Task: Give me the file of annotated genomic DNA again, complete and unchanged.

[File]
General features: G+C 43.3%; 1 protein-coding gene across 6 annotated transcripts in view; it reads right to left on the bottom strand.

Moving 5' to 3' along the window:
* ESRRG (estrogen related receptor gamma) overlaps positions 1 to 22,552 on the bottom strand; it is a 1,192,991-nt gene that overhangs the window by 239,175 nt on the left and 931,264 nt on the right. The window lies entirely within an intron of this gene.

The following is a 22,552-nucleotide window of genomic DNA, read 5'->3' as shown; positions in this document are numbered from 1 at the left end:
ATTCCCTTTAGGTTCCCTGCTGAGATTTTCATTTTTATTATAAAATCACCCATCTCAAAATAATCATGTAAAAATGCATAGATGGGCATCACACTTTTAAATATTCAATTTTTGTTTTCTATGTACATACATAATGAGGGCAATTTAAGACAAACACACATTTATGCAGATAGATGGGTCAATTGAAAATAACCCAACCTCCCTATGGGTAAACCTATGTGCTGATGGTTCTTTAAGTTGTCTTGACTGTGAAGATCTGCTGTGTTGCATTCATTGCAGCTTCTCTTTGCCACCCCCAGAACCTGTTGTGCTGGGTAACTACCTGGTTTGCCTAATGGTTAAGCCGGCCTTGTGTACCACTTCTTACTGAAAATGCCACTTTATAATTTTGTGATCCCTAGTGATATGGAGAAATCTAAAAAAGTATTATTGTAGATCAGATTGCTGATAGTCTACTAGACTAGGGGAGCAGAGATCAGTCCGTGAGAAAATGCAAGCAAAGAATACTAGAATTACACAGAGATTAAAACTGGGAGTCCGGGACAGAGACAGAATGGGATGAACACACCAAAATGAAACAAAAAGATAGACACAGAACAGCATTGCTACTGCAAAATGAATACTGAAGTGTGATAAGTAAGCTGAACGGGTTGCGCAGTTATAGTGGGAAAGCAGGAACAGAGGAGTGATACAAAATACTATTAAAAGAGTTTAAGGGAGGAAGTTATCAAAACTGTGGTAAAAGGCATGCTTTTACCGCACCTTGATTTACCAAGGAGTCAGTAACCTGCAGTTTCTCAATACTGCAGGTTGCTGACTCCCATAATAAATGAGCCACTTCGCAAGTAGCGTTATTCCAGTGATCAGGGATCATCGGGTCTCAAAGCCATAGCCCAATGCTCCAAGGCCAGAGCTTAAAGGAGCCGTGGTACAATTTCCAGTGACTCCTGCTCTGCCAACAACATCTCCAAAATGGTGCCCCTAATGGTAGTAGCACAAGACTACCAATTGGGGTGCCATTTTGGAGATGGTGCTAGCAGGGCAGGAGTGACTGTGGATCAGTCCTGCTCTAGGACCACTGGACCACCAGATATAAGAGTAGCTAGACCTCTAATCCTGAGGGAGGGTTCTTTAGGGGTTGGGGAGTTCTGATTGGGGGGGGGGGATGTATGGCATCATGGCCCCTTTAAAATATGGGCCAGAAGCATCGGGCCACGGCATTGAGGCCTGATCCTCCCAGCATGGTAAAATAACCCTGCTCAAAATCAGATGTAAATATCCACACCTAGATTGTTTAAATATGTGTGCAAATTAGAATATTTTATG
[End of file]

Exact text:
General features: G+C 43.3%; 1 protein-coding gene across 6 annotated transcripts in view; it reads right to left on the bottom strand.

Moving 5' to 3' along the window:
* ESRRG (estrogen related receptor gamma) overlaps positions 1 to 22,552 on the bottom strand; it is a 1,192,991-nt gene that overhangs the window by 239,175 nt on the left and 931,264 nt on the right. The window lies entirely within an intron of this gene.

The following is a 22,552-nucleotide window of genomic DNA, read 5'->3' as shown; positions in this document are numbered from 1 at the left end:
ATTCCCTTTAGGTTCCCTGCTGAGATTTTCATTTTTATTATAAAATCACCCATCTCAAAATAATCATGTAAAAATGCATAGATGGGCATCACACTTTTAAATATTCAATTTTTGTTTTCTATGTACATACATAATGAGGGCAATTTAAGACAAACACACATTTATGCAGATAGATGGGTCAATTGAAAATAACCCAACCTCCCTATGGGTAAACCTATGTGCTGATGGTTCTTTAAGTTGTCTTGACTGTGAAGATCTGCTGTGTTGCATTCATTGCAGCTTCTCTTTGCCACCCCCAGAACCTGTTGTGCTGGGTAACTACCTGGTTTGCCTAATGGTTAAGCCGGCCTTGTGTACCACTTCTTACTGAAAATGCCACTTTATAATTTTGTGATCCCTAGTGATATGGAGAAATCTAAAAAAGTATTATTGTAGATCAGATTGCTGATAGTCTACTAGACTAGGGGAGCAGAGATCAGTCCGTGAGAAAATGCAAGCAAAGAATACTAGAATTACACAGAGATTAAAACTGGGAGTCCGGGACAGAGACAGAATGGGATGAACACACCAAAATGAAACAAAAAGATAGACACAGAACAGCATTGCTACTGCAAAATGAATACTGAAGTGTGATAAGTAAGCTGAACGGGTTGCGCAGTTATAGTGGGAAAGCAGGAACAGAGGAGTGATACAAAATACTATTAAAAGAGTTTAAGGGAGGAAGTTATCAAAACTGTGGTAAAAGGCATGCTTTTACCGCACCTTGATTTACCAAGGAGTCAGTAACCTGCAGTTTCTCAATACTGCAGGTTGCTGACTCCCATAATAAATGAGCCACTTCGCAAGTAGCGTTATTCCAGTGATCAGGGATCATCGGGTCTCAAAGCCATAGCCCAATGCTCCAAGGCCAGAGCTTAAAGGAGCCGTGGTACAATTTCCAGTGACTCCTGCTCTGCCAACAACATCTCCAAAATGGTGCCCCTAATGGTAGTAGCACAAGACTACCAATTGGGGTGCCATTTTGGAGATGGTGCTAGCAGGGCAGGAGTGACTGTGGATCAGTCCTGCTCTAGGACCACTGGACCACCAGATATAAGAGTAGCTAGACCTCTAATCCTGAGGGAGGGTTCTTTAGGGGTTGGGGAGTTCTGATTGGGGGGGGGGGATGTATGGCATCATGGCCCCTTTAAAATATGGGCCAGAAGCATCGGGCCACGGCATTGAGGCCTGATCCTCCCAGCATGGTAAAATAACCCTGCTCAAAATCAGATGTAAATATCCACACCTAGATTGTTTAAATATGTGTGCAAATTAGAATATTTTATG